We get it: Tokyo can be overwhelming. From the observatories, the city seems to go on forever, and to make things more confusing, there isn't a discernible centre for Tokyo. So where do one even start exploring? We say, start with this ultimate checklist, where we have compiled the best things to see, do and eat in one of the world's greatest cities.
Whether you're into Tokyo's robot citizens, cutting-edge architecture, sensational art scene or world-famous restaurants that would make any chef weak in the knees, there's always something going on in the city. So get out there and enjoy them.
Done something on this list and loved it? Share it with the hashtag #TimeOutDoList and tag @TimeOutEverywhere.
You can also find out more about how Time Out selects the very best things to do all over the world, or take a look at our list of the 50 best things to do in the world right now.
What is it? December 2014 marked the 100th anniversary of Tokyo Station, whose distinctive red-brick facade is a prominent reminder of Japan’s rush to modernisation in the early 20th century.
Why go? There’s no better place to admire a historic icon of the capital. The station has been looking particularly spiffy after an extensive restoration a few years back. A major spot for many travellers passing in and out of the city, the sprawling station is also home to an overwhelming selection of restaurants and shops. If you’re short on time, this is a one-stop centre to sample popular Japanese dishes and stock up on souvenirs.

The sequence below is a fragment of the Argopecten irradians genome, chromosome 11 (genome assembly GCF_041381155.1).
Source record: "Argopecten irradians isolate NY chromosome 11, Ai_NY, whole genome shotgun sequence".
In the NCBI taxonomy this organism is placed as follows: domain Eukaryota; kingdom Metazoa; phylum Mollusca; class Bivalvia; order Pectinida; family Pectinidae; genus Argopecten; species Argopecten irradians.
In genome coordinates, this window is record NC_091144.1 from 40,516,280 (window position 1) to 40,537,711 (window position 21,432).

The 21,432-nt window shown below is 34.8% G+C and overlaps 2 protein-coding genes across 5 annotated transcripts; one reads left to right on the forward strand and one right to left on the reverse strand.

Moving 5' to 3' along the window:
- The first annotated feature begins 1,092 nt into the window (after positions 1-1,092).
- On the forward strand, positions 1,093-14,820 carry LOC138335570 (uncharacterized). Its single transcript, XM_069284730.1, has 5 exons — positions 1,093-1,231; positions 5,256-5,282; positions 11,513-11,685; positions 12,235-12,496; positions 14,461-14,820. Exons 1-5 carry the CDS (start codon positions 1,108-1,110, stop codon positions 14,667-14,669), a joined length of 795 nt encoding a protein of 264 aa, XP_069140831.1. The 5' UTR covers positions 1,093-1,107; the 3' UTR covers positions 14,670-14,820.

Don’t miss: Tokyo Ramen Street inside the station features outposts from some of the country’s most revered noodle joints. You can try many different variations of ramen all in one convenient location.
What is it? The stylish home of kabuki, this main theatre in Ginza has stood on the same spot for over 120 years, but its present incarnation is rather newer than that – it only opened in April 2013.
Why go? The Kabukizaka Theatre has been an icon of Ginza since it opened in 1889: fires and airborne wartime attacks damaged and almost destroyed it, but it was rebuilt every time. Performances are held most days of the month, and if you aren’t sure about committing to an entire show, there are single-act tickets available at the door.
Don’t miss: The souvenir shop onsite is worth a look for nifty gifts and fun trinkets. There’s also a gallery on the fifth floor, which displays kabuki costumes and other cultural exhibitions.
What is it? Looking for an omakase sushi meal that won’t break the bank? Edo-style sushi specialist Sushi Tokyo Ten, located in the super central Shibuya Stream complex, has one of the best deals in town.
Why go? Don’t be put off by its classy décor; dinner omakase is just ¥7,000 a person and you’ll be treated to more than your fair share of seasonal fish plus plenty of additional items including side dishes and miso soup.
Don’t miss: The lunch set is an even bigger steal, coming in at just ¥3,500 a person.
What is it? Located just minutes’ from Harajuku Station, this serene shrine is home to lush greenery and a tranquil environment where the spirits of Emperor Meiji and his consort, Empress Shoken, are enshrined.
Why go? The stroll through the sacred grounds feels both refreshing and enlightening. Plus, it’s the perfect place to get away from the overwhelming madness of the neighbouring Harajuku. Exceedingly popular, especially at New Year when it draws crowds of a million-plus, the shrine hosts numerous festivals throughout the year.